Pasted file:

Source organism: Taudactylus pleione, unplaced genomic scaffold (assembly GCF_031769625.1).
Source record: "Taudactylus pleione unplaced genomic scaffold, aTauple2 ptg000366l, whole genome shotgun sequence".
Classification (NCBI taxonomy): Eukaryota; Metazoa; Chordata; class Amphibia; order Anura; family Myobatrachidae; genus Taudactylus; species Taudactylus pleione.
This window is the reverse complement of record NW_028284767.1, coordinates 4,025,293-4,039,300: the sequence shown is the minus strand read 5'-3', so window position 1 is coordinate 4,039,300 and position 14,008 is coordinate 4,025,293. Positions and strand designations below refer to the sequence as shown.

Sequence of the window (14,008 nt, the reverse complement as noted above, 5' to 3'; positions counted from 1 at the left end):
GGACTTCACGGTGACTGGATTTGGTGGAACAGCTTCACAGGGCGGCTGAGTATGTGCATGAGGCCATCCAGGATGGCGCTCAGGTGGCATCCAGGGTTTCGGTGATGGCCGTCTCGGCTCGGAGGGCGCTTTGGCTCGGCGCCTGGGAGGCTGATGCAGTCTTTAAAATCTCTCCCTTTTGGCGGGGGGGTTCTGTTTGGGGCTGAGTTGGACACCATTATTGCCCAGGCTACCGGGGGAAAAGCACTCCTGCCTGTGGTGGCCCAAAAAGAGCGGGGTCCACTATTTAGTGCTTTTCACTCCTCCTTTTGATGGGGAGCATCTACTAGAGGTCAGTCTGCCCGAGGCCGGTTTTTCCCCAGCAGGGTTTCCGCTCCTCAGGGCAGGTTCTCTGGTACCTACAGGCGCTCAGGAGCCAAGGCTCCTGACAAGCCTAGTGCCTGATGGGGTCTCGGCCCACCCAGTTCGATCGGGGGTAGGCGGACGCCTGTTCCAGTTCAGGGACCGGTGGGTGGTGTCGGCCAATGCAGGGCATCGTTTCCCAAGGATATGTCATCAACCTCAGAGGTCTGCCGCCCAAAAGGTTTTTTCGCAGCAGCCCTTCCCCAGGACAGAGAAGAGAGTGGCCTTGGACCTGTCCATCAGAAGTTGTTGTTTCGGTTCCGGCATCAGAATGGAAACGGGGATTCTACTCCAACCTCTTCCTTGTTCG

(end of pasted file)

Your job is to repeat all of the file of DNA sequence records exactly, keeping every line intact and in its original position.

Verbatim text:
Source organism: Taudactylus pleione, unplaced genomic scaffold (assembly GCF_031769625.1).
Source record: "Taudactylus pleione unplaced genomic scaffold, aTauple2 ptg000366l, whole genome shotgun sequence".
Classification (NCBI taxonomy): Eukaryota; Metazoa; Chordata; class Amphibia; order Anura; family Myobatrachidae; genus Taudactylus; species Taudactylus pleione.
This window is the reverse complement of record NW_028284767.1, coordinates 4,025,293-4,039,300: the sequence shown is the minus strand read 5'-3', so window position 1 is coordinate 4,039,300 and position 14,008 is coordinate 4,025,293. Positions and strand designations below refer to the sequence as shown.

Sequence of the window (14,008 nt, the reverse complement as noted above, 5' to 3'; positions counted from 1 at the left end):
GGACTTCACGGTGACTGGATTTGGTGGAACAGCTTCACAGGGCGGCTGAGTATGTGCATGAGGCCATCCAGGATGGCGCTCAGGTGGCATCCAGGGTTTCGGTGATGGCCGTCTCGGCTCGGAGGGCGCTTTGGCTCGGCGCCTGGGAGGCTGATGCAGTCTTTAAAATCTCTCCCTTTTGGCGGGGGGGTTCTGTTTGGGGCTGAGTTGGACACCATTATTGCCCAGGCTACCGGGGGAAAAGCACTCCTGCCTGTGGTGGCCCAAAAAGAGCGGGGTCCACTATTTAGTGCTTTTCACTCCTCCTTTTGATGGGGAGCATCTACTAGAGGTCAGTCTGCCCGAGGCCGGTTTTTCCCCAGCAGGGTTTCCGCTCCTCAGGGCAGGTTCTCTGGTACCTACAGGCGCTCAGGAGCCAAGGCTCCTGACAAGCCTAGTGCCTGATGGGGTCTCGGCCCACCCAGTTCGATCGGGGGTAGGCGGACGCCTGTTCCAGTTCAGGGACCGGTGGGTGGTGTCGGCCAATGCAGGGCATCGTTTCCCAAGGATATGTCATCAACCTCAGAGGTCTGCCGCCCAAAAGGTTTTTTCGCAGCAGCCCTTCCCCAGGACAGAGAAGAGAGTGGCCTTGGACCTGTCCATCAGAAGTTGTTGTTTCGGTTCCGGCATCAGAATGGAAACGGGGATTCTACTCCAACCTCTTCCTTGTTCG